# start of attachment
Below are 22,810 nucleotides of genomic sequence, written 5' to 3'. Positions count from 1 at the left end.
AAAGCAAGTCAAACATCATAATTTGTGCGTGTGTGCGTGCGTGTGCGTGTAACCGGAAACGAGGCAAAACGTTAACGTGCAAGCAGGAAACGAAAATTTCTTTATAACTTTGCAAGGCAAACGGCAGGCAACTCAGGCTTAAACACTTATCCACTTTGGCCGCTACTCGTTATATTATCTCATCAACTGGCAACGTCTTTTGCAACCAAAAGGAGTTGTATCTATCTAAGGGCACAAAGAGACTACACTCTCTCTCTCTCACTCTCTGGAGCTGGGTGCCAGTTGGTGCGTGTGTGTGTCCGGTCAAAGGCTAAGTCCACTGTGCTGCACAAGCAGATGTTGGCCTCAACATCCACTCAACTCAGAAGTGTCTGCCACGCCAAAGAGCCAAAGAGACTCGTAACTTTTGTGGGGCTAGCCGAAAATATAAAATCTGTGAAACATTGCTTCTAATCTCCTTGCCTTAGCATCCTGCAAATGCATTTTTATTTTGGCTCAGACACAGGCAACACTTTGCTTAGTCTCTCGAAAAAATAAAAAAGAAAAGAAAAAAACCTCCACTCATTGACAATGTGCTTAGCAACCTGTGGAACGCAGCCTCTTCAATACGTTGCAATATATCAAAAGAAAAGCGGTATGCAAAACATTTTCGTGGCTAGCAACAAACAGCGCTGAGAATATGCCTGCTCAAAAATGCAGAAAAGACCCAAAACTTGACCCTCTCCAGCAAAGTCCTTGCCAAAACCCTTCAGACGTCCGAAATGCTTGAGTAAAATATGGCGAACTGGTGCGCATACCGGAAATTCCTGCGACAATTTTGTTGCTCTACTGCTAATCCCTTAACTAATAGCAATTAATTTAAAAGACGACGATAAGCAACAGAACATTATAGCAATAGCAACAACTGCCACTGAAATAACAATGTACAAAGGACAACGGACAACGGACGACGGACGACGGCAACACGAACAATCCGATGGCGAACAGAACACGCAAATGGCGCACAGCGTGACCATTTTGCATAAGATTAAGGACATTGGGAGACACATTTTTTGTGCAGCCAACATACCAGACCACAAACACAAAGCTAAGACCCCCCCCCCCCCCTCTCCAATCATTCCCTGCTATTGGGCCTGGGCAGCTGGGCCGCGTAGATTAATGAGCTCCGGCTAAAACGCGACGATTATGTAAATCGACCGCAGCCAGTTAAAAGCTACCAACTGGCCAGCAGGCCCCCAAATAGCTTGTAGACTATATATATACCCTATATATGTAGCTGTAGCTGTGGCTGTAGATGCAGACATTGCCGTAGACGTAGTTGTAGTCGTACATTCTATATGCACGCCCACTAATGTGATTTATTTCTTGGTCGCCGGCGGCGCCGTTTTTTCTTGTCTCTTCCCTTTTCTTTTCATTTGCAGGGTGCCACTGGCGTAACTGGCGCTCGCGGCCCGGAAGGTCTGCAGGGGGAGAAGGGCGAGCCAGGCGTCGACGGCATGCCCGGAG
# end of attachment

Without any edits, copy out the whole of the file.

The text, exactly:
Below are 22,810 nucleotides of genomic sequence, written 5' to 3'. Positions count from 1 at the left end.
AAAGCAAGTCAAACATCATAATTTGTGCGTGTGTGCGTGCGTGTGCGTGTAACCGGAAACGAGGCAAAACGTTAACGTGCAAGCAGGAAACGAAAATTTCTTTATAACTTTGCAAGGCAAACGGCAGGCAACTCAGGCTTAAACACTTATCCACTTTGGCCGCTACTCGTTATATTATCTCATCAACTGGCAACGTCTTTTGCAACCAAAAGGAGTTGTATCTATCTAAGGGCACAAAGAGACTACACTCTCTCTCTCTCACTCTCTGGAGCTGGGTGCCAGTTGGTGCGTGTGTGTGTCCGGTCAAAGGCTAAGTCCACTGTGCTGCACAAGCAGATGTTGGCCTCAACATCCACTCAACTCAGAAGTGTCTGCCACGCCAAAGAGCCAAAGAGACTCGTAACTTTTGTGGGGCTAGCCGAAAATATAAAATCTGTGAAACATTGCTTCTAATCTCCTTGCCTTAGCATCCTGCAAATGCATTTTTATTTTGGCTCAGACACAGGCAACACTTTGCTTAGTCTCTCGAAAAAATAAAAAAGAAAAGAAAAAAACCTCCACTCATTGACAATGTGCTTAGCAACCTGTGGAACGCAGCCTCTTCAATACGTTGCAATATATCAAAAGAAAAGCGGTATGCAAAACATTTTCGTGGCTAGCAACAAACAGCGCTGAGAATATGCCTGCTCAAAAATGCAGAAAAGACCCAAAACTTGACCCTCTCCAGCAAAGTCCTTGCCAAAACCCTTCAGACGTCCGAAATGCTTGAGTAAAATATGGCGAACTGGTGCGCATACCGGAAATTCCTGCGACAATTTTGTTGCTCTACTGCTAATCCCTTAACTAATAGCAATTAATTTAAAAGACGACGATAAGCAACAGAACATTATAGCAATAGCAACAACTGCCACTGAAATAACAATGTACAAAGGACAACGGACAACGGACGACGGACGACGGCAACACGAACAATCCGATGGCGAACAGAACACGCAAATGGCGCACAGCGTGACCATTTTGCATAAGATTAAGGACATTGGGAGACACATTTTTTGTGCAGCCAACATACCAGACCACAAACACAAAGCTAAGACCCCCCCCCCCCCCTCTCCAATCATTCCCTGCTATTGGGCCTGGGCAGCTGGGCCGCGTAGATTAATGAGCTCCGGCTAAAACGCGACGATTATGTAAATCGACCGCAGCCAGTTAAAAGCTACCAACTGGCCAGCAGGCCCCCAAATAGCTTGTAGACTATATATATACCCTATATATGTAGCTGTAGCTGTGGCTGTAGATGCAGACATTGCCGTAGACGTAGTTGTAGTCGTACATTCTATATGCACGCCCACTAATGTGATTTATTTCTTGGTCGCCGGCGGCGCCGTTTTTTCTTGTCTCTTCCCTTTTCTTTTCATTTGCAGGGTGCCACTGGCGTAACTGGCGCTCGCGGCCCGGAAGGTCTGCAGGGGGAGAAGGGCGAGCCAGGCGTCGACGGCATGCCCGGAG